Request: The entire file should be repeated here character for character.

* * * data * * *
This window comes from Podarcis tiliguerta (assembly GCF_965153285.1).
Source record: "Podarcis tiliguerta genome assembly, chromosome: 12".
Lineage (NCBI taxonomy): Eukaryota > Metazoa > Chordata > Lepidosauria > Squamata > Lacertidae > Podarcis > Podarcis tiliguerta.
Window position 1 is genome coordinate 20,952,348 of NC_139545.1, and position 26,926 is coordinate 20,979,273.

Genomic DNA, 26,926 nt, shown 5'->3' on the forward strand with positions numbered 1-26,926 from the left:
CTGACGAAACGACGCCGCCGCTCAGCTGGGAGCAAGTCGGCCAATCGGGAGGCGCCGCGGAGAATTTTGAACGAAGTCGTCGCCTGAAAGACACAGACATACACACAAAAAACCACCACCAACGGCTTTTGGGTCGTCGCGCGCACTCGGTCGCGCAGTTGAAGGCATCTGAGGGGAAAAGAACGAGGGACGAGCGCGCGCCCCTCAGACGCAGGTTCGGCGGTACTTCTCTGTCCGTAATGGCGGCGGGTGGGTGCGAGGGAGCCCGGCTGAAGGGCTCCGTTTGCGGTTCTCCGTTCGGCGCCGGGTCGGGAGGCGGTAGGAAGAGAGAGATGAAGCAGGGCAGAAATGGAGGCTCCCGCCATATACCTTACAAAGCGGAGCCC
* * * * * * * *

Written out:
This window comes from Podarcis tiliguerta (assembly GCF_965153285.1).
Source record: "Podarcis tiliguerta genome assembly, chromosome: 12".
Lineage (NCBI taxonomy): Eukaryota > Metazoa > Chordata > Lepidosauria > Squamata > Lacertidae > Podarcis > Podarcis tiliguerta.
Window position 1 is genome coordinate 20,952,348 of NC_139545.1, and position 26,926 is coordinate 20,979,273.

Genomic DNA, 26,926 nt, shown 5'->3' on the forward strand with positions numbered 1-26,926 from the left:
CTGACGAAACGACGCCGCCGCTCAGCTGGGAGCAAGTCGGCCAATCGGGAGGCGCCGCGGAGAATTTTGAACGAAGTCGTCGCCTGAAAGACACAGACATACACACAAAAAACCACCACCAACGGCTTTTGGGTCGTCGCGCGCACTCGGTCGCGCAGTTGAAGGCATCTGAGGGGAAAAGAACGAGGGACGAGCGCGCGCCCCTCAGACGCAGGTTCGGCGGTACTTCTCTGTCCGTAATGGCGGCGGGTGGGTGCGAGGGAGCCCGGCTGAAGGGCTCCGTTTGCGGTTCTCCGTTCGGCGCCGGGTCGGGAGGCGGTAGGAAGAGAGAGATGAAGCAGGGCAGAAATGGAGGCTCCCGCCATATACCTTACAAAGCGGAGCCC